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Our opinion: Sherwood staff was correct to weave an expansion of the urban growth boundary into the city's comprehensive plan.

On Tuesday, the Sherwood City Council voted to hold the line on planned growth.

Which brings to mind an episode of "The Simpsons." When a comet almost hits Springfield but misses, the townfolk say, "Let's burn down the observatory so this never happens again!"

Agreeing not to grow now won't stop growth. It'll just take away the city's ability to plan for the inevitable growth of the region.

The metropolitan area population will continue to grow. Much of that will happen in Washington County, the western edge of the urban growth boundary — that invisible line around Portland and its suburbs, beyond which urban services such as water and sewer are not allowed. The cities of Sherwood, King City, Beaverton, Hillsboro and Wilsonville all are considering asking Metro — the regional land-use body — for expansions of the urban growth boundary.

But Sherwood has been all over the map. Earlier this year, the city had a plan to grow by 600 acres. In March, that plan shrank to 370 acres. Now the city has opted for zero acres. With the asterisk that they can rethink the issue in three to six years.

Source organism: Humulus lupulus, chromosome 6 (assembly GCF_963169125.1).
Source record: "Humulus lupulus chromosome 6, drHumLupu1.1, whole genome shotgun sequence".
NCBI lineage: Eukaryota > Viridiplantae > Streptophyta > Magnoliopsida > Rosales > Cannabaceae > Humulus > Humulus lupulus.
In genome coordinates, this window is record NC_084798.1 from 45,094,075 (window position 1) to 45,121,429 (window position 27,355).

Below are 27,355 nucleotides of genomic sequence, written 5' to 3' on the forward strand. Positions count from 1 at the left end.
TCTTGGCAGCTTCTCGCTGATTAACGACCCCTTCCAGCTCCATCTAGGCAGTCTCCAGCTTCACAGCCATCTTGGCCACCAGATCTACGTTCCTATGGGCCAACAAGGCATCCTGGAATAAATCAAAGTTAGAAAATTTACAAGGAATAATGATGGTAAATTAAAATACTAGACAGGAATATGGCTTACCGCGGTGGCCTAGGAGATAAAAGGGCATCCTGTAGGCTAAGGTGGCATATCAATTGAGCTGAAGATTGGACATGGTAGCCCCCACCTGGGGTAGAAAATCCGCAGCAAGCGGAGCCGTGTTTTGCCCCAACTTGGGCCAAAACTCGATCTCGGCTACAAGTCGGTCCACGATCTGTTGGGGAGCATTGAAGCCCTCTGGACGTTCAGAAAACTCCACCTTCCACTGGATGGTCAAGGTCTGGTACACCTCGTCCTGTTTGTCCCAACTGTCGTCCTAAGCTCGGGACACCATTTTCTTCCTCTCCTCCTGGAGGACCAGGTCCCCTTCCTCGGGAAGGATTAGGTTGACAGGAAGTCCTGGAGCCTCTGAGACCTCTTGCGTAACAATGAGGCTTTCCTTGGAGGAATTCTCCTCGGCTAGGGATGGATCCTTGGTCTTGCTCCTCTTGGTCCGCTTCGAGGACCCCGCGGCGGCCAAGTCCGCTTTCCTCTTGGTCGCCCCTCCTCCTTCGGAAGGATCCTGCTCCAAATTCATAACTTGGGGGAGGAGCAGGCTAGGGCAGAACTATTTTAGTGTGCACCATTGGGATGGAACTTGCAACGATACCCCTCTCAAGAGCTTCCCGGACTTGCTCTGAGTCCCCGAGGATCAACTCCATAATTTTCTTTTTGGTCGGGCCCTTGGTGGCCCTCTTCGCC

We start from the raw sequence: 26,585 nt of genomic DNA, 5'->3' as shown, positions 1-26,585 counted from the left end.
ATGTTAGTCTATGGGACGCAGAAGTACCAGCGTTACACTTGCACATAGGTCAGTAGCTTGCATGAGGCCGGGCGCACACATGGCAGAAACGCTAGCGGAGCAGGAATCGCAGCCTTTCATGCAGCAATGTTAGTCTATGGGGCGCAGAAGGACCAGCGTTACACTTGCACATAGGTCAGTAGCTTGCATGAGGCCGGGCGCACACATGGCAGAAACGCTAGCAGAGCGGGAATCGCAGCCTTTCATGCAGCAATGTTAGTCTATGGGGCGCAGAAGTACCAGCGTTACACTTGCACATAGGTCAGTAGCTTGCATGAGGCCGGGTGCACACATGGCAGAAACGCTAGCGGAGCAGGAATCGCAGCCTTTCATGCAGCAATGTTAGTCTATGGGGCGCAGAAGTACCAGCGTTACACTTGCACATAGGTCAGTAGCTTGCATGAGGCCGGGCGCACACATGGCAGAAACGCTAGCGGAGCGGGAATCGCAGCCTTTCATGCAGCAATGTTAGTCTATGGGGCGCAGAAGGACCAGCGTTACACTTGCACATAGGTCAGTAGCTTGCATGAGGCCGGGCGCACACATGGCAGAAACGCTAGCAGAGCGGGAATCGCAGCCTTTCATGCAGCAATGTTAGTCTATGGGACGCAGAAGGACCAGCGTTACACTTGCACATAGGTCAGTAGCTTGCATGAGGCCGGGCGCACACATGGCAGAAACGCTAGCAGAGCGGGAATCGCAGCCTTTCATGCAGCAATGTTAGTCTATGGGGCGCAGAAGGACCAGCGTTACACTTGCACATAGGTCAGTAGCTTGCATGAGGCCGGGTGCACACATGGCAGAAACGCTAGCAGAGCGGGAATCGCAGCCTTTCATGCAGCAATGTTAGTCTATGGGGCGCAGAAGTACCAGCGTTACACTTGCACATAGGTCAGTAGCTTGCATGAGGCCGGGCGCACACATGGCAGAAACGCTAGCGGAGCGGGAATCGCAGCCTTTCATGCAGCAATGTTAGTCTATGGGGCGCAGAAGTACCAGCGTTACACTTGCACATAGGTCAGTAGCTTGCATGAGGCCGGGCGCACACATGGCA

This week's vote goes against work that the city's Planning Department has been doing since 2016, and which is reflected in the city's Comprehensive Growth Plan.

Here is the reality: Washington County — and the cities within the county — can see planned growth or chaotic growth. There is no third option. The population isn't going to freeze, and everyone should hope it doesn't shrink (a la Dayton, Ohio; Detroit, Mich.; or Erie, Penn.).

By expecting growth, planning for growth, setting aside land for growth, and engaging the community in its visions for growth, a city can make the most of the changes ahead. Shutting one's eyes, crossing one's fingers and hoping that growth won't hurt too much is a recipe for disaster.

Because hope is not a plan. And burning down the observatory won't stop the comet.

(Note: Editorials express the combined opinions of the editorial board, which include the editor and publisher, but not reporters and photographers.)

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